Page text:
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Teacher Newsmagazine Volume 18, Number 4, January/February 2006

What have we gained?

by Peter Owens

Before our job action in October, the government claimed there were no problems in education and conditions in our schools were better than ever. Teachers were expected to accept zero improvements in students’ learning conditions and no increase in pay. Teachers’ voices were to be ignored or silenced.

By taking a stand and exercising our right to withdraw our services, we brought about a number of positive changes. The government has acknowledged in public that class size and class composition are problems that need to be addressed.

For the very first time, the government collected class-size data for every grade. The government has met at the Learning Round Table to explore solutions to problems teachers are facing in their classrooms. The Minister of Education has visited the BCTF building and met with BCTF representatives to discuss the concerns of teachers.

As well, teachers have developed a more assertive attitude about having input into how decisions are made in their schools. Locals signed off on decisions on spending the $20 million allocated to the schools to alleviate class-size and composition problems. Teachers also signed off on plans to spend the money provided to the schools because of our strike. Teachers have expressed a sense of ownership over the funds being directed back to our classrooms.

Following is a brief update on some of the benefits that came out of our strike and our courage to take a stand for public education. We know that this is only the beginning of the improvements we need to make to restore services for our students and ensure that there are no attempts to silence the voice of teachers in the future.

$20 million for class size and composition
The $20 million agreed to in Vince Ready’s recommendations ending our two-week strike has been allocated to schools to hire teachers, special education teachers, and learning assistance teachers to help with oversized classes and problems of class composition. The locals and school boards signed off on the best use of this money in each community. As a result, hundreds of additional teachers have been hired by districts and will be working with students.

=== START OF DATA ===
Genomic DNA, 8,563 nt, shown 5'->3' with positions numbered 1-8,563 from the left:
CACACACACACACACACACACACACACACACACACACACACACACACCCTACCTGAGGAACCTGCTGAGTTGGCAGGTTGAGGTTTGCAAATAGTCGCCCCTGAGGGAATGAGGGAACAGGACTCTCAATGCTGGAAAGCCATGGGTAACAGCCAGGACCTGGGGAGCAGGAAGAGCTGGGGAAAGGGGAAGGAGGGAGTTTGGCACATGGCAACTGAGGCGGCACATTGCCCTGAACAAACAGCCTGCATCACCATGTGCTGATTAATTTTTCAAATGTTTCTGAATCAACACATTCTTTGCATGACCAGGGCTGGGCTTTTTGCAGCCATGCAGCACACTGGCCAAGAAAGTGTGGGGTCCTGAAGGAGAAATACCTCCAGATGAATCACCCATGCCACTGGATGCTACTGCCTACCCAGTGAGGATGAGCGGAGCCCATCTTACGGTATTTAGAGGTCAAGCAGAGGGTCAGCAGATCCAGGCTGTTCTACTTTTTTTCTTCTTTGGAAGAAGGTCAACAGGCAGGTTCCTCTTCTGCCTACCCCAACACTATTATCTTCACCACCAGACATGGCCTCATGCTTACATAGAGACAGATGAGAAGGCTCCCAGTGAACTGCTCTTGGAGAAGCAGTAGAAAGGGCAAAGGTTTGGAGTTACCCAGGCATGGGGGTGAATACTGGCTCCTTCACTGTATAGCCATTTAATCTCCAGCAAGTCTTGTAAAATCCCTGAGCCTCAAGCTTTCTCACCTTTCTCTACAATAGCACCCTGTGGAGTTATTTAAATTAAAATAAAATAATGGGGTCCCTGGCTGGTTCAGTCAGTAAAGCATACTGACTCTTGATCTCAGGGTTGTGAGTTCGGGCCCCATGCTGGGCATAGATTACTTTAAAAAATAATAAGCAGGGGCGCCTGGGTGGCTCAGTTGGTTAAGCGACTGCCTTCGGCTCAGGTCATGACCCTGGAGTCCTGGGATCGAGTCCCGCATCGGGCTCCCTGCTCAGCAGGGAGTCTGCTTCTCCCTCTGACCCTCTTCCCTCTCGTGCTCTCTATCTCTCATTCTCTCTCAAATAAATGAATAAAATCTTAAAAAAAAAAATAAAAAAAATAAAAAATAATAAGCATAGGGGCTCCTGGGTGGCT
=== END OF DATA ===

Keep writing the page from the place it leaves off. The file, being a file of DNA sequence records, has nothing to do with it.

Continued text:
$40 million SIP rebate
Cheques with rebates for teachers’ Salary Indemnity Plan contributions have been mailed to members’ homes. The rebate will cover SIP contributions for this school year.

The $40 million is also part of the Ready agreement ending our strike and has been sent to teachers who were working in September 2005.

TOC payment and seniority
The BCTF met with the BC Public School Employers’ Association to negotiate TOC pay and seniority provisions provided by the Ready agreement. The parties agreed that we were far apart and needed to refer the matters to Ready for final and binding resolution.

$40 million for grid harmonization
We will meet with BCPSEA and attempt to negotiate an agreement on the use of the $40 million provided through the Ready agreement for grid harmonization. It is the intention of the BCTF to reduce the number of years it takes teachers to reach full salary. If no progress is made with BCPSEA, Ready will arbitrate a resolution.

Teacher bargaining structure
The government had earlier appointed Ready as an Industrial Inquiry Commissioner to recommend changes to the dysfunctional bargaining structure. BCPSEA has yet to negotiate an agreement since it was mandated that responsibility in 1994. The BCTF has had to negotiate with government, or Ready in the most recent set of negotiations, in order to achieve agreements.

The BCTF is making the case with Ready that:

  • The structure must be acceptable to both parties in order for it to work.
  • We must be able to negotiate all the terms of our employment.
  • We must have the right to strike.
  • There must be a system to effectively address class size and composition.
  • That local bargaining is the best method to meet the needs of students and teachers in different communities.

The Learning Round Table
BCTF representatives have been participating in the meetings of the Learning Round Table. To date, representatives of administrators, trustees, and superintendents have resisted the idea of firm class-size limits. This despite ministry information showing that there are over 9,000 Grade 4–12 classes with more than 30 students in them. However, at the primary level where there are firm limits, there are only 20 Kindergarten classes over 20 and 21 Grade 1–3 classes over 24. Specific classes over the limits are being grieved.

We are continuing to meet at the round table and insisting on firm class-size limits in the School Act to protect our students’ learning conditions.

Meetings with ministry
BCTF representatives are also meeting separately with the minister of education to discuss concerns about class size and composition. These meetings are a result of our job action and the Ready recommendations.

Minister Bond attended a meeting at the BCTF building on December 14, 2005, and was given a tour and explanation of the breadth of the work of the BCTF.

$56 million "saved" by strike action
The government has allocated $50 per student to each school district and $50 per student for schools to use to improve student learning. There is to be agreement between teachers, parents, and administrators for using the funds at the school level.

There is to be agreement between the school boards and locals for the use of the district funds.

Peter Owens is assistant director, BCTF Communications and Campaigns Division, and editor of Teacher newsmagazine.

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